In the old days, art largely comprised representational paintings. And the viewer pretty much took away very similar interpretations from these. Now that we have more of abstract art, what one person thinks of the duct-taped banana is very different from the next person’s interpretation.
Today AI is producing novels and many of these read like abstract poetry. I think AIs are already capable of writing train of thought kind of novels.
Then can we have AIs that are going through more classical processes of constructing plots, characters and so forth? We certainly can. I think we don’t see many efforts in that direction because people seem more interested in playing with the gimmicks of free association, single architecture, deep learning-based technology. So, if you like, what we’re doing now is deep faking novels instead of trying to produce novels on classical lines, even though there have been writers (like Virginia Woolf and James Joyce) who have written novels of free association and produced literature that’s far edgier than today’s AI-generated novels.
Even in the 1980s, the Berkeley research group to which I later belonged was actually famous for AIs modeling characters and their motivations, plots and so forth. Now the technologies they were using were insufficiently machine learning-based, and insufficiently contextual, because they were working with logic rule-based systems, but we could build machine learning versions of those architectures that would be closer to the real thing.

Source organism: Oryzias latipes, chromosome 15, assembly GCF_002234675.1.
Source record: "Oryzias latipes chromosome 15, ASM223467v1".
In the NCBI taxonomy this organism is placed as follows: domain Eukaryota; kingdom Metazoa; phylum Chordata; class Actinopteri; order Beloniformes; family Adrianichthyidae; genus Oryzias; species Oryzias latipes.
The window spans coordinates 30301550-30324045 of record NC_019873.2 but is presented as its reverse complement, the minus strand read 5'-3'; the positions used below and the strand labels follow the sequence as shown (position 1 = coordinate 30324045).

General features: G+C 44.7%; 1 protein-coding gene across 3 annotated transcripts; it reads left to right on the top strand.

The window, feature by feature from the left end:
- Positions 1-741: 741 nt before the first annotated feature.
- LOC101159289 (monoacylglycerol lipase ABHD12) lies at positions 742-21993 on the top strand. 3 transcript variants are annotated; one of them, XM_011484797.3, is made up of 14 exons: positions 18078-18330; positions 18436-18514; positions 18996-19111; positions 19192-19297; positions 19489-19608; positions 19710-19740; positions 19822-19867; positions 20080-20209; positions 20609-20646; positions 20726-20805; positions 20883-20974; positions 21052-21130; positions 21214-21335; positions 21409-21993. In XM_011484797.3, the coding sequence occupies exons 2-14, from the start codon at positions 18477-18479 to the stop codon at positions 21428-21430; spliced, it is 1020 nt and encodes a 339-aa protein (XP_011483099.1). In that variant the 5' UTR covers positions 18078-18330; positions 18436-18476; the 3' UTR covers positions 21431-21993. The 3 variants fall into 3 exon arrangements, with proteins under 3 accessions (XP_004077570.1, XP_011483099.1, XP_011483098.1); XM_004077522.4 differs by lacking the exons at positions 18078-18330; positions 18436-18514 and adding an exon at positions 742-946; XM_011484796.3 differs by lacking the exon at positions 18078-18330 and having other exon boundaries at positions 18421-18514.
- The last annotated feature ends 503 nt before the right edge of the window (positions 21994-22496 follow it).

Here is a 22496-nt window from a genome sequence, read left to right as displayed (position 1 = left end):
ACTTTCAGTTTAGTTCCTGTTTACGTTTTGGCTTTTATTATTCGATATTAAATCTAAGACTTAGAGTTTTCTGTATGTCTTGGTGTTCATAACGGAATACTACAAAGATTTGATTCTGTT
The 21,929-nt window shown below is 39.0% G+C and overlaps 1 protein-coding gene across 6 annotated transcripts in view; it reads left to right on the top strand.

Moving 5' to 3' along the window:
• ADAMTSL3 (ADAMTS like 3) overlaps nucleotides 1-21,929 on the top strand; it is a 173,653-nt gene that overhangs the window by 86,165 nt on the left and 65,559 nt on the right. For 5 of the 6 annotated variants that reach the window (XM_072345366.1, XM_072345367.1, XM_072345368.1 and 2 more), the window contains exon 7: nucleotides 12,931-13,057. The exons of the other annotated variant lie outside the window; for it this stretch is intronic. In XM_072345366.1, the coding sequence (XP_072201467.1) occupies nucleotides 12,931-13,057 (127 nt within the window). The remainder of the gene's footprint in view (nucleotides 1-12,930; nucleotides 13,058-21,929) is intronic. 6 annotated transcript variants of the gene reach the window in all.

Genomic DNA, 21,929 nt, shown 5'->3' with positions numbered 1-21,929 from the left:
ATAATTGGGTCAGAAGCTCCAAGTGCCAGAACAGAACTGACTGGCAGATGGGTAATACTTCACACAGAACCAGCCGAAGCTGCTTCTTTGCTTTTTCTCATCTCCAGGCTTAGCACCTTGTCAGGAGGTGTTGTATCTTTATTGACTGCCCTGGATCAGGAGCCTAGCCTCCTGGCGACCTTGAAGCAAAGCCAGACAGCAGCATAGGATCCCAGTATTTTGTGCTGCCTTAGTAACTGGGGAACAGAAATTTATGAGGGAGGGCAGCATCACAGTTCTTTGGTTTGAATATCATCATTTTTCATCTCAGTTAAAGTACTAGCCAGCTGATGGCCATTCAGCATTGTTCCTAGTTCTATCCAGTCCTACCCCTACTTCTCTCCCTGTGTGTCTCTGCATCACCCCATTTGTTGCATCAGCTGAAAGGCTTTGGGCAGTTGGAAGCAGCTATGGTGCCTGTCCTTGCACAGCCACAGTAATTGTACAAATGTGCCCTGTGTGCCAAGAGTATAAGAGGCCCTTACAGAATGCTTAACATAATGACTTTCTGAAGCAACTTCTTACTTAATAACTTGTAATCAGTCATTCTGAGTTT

What are your thoughts on the possibility of sentient AI? And could AI be taught to develop feelings and emotions?
There’s a very comforting myth out there that “Oh we might have very good AIs but they’ll never have emotion and creativity.” One hears this all the time.
And also that the handiwork of AI can never have a soul…
Yes, exactly. Such thoughts make us feel all warm and fuzzy. They reflect an underlying belief in human exceptionalism rather than being grounded in rigorous thought. What does it mean to actually experience emotion? It doesn’t require human-level intelligence. I mean, anybody who says dogs don’t have emotion is seriously missing something.
A dog is not a man-made entity, AI is.
The oxford definition of “artificial” is “having been produced by humans roughly as a copy of something that exists naturally.” Therefore you are a rough copy of something that occurs naturally — namely your parents — and assuming you are intelligent, which clearly you are, you are an artificial intelligence.
Thank you. Did I get all of that so-called intelligence from my parents or from a few other sources as well?
Your parents did not design you. There was no intentionality there. They had nothing to do with your DNA. They had a lot to do with your social upbringing, which is a very important part of who you are now.
The limitations of today’s AI — today’s artificial children — are that their DNA isn’t quite yet evolved to the stage where it needs to be. So if you raise it like you raise a three-year-old, it’s probably going to turn out the same way.